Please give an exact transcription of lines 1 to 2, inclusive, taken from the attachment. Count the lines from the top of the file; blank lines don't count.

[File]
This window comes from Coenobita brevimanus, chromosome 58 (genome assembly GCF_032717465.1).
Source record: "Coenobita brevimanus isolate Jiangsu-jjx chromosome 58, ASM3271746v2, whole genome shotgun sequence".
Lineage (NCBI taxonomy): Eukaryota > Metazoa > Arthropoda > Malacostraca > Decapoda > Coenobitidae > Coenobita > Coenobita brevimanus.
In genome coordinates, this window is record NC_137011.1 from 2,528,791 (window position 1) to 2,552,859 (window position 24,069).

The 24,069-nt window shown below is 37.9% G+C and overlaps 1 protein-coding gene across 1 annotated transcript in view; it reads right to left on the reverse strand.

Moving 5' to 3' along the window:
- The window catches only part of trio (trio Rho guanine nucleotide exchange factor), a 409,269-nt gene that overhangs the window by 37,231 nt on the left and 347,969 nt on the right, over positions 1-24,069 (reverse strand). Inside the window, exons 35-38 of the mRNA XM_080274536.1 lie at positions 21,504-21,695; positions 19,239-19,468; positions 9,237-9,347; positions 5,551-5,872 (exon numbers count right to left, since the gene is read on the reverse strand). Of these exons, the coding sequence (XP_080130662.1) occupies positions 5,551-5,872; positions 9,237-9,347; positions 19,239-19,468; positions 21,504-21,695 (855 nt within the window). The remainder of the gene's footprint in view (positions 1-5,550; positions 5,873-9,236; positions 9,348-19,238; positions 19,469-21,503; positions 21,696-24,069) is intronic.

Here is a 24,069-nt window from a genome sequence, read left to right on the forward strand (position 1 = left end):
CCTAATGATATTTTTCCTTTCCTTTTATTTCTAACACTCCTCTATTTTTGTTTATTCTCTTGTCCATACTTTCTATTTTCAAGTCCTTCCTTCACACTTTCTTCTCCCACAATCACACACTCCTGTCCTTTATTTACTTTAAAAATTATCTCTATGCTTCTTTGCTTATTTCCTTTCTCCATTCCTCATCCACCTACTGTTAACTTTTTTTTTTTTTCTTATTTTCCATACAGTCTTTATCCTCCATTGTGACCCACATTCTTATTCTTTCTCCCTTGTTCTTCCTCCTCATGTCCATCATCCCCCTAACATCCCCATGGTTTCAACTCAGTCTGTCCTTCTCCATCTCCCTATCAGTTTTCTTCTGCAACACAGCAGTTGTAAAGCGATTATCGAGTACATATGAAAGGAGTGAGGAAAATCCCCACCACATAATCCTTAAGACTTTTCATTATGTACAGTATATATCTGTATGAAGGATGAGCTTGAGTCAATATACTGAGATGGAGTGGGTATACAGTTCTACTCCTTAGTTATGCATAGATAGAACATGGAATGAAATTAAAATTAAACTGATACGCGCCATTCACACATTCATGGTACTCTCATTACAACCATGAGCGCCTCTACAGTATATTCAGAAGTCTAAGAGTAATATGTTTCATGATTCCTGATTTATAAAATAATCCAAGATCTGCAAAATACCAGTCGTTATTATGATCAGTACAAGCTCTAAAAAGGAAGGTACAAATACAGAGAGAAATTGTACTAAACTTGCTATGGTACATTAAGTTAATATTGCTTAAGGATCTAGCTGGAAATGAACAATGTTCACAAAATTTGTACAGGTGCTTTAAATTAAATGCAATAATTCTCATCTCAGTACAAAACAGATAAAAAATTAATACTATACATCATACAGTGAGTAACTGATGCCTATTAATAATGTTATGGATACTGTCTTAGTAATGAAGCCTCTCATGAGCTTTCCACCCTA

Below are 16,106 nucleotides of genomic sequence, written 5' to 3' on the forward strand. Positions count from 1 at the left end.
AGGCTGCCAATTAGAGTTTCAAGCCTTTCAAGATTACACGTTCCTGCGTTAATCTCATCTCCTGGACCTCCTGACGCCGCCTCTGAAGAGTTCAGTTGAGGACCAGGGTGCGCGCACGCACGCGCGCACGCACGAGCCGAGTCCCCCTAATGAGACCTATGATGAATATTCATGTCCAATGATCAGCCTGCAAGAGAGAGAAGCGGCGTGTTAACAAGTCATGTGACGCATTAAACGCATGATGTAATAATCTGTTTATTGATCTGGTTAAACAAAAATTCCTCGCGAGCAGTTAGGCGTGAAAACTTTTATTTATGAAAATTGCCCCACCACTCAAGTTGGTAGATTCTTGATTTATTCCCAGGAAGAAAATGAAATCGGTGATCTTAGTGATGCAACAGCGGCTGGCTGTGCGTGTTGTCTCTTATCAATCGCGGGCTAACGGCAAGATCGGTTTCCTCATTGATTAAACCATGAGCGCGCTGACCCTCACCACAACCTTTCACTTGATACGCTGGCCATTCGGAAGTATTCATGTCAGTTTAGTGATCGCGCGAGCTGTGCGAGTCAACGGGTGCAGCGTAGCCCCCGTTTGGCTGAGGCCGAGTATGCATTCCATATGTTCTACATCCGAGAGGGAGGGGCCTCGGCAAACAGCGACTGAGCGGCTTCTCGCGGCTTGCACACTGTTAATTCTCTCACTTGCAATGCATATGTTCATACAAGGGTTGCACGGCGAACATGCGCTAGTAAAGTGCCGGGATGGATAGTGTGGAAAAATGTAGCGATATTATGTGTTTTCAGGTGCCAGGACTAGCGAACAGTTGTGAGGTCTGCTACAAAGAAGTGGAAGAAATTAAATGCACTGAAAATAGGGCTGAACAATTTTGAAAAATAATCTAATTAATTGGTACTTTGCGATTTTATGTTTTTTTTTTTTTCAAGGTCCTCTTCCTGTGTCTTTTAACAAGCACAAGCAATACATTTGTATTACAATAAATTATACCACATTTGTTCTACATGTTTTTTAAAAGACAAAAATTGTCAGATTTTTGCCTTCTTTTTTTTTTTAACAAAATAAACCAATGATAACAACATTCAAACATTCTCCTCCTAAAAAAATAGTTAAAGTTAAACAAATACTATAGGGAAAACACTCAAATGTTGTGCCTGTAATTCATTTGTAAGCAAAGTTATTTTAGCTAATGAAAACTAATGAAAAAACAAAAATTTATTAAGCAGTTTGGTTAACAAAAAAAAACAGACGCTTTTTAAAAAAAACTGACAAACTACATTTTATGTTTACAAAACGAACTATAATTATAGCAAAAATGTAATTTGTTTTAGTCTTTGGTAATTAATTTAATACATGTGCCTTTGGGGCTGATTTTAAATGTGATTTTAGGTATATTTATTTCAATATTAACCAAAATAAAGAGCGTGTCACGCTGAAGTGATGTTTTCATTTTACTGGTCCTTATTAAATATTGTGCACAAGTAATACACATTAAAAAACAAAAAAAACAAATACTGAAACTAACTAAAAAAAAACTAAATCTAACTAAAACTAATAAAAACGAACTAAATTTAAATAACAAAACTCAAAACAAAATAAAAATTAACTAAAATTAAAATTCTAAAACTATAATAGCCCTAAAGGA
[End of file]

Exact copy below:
This window comes from Coenobita brevimanus, chromosome 58 (genome assembly GCF_032717465.1).
Source record: "Coenobita brevimanus isolate Jiangsu-jjx chromosome 58, ASM3271746v2, whole genome shotgun sequence".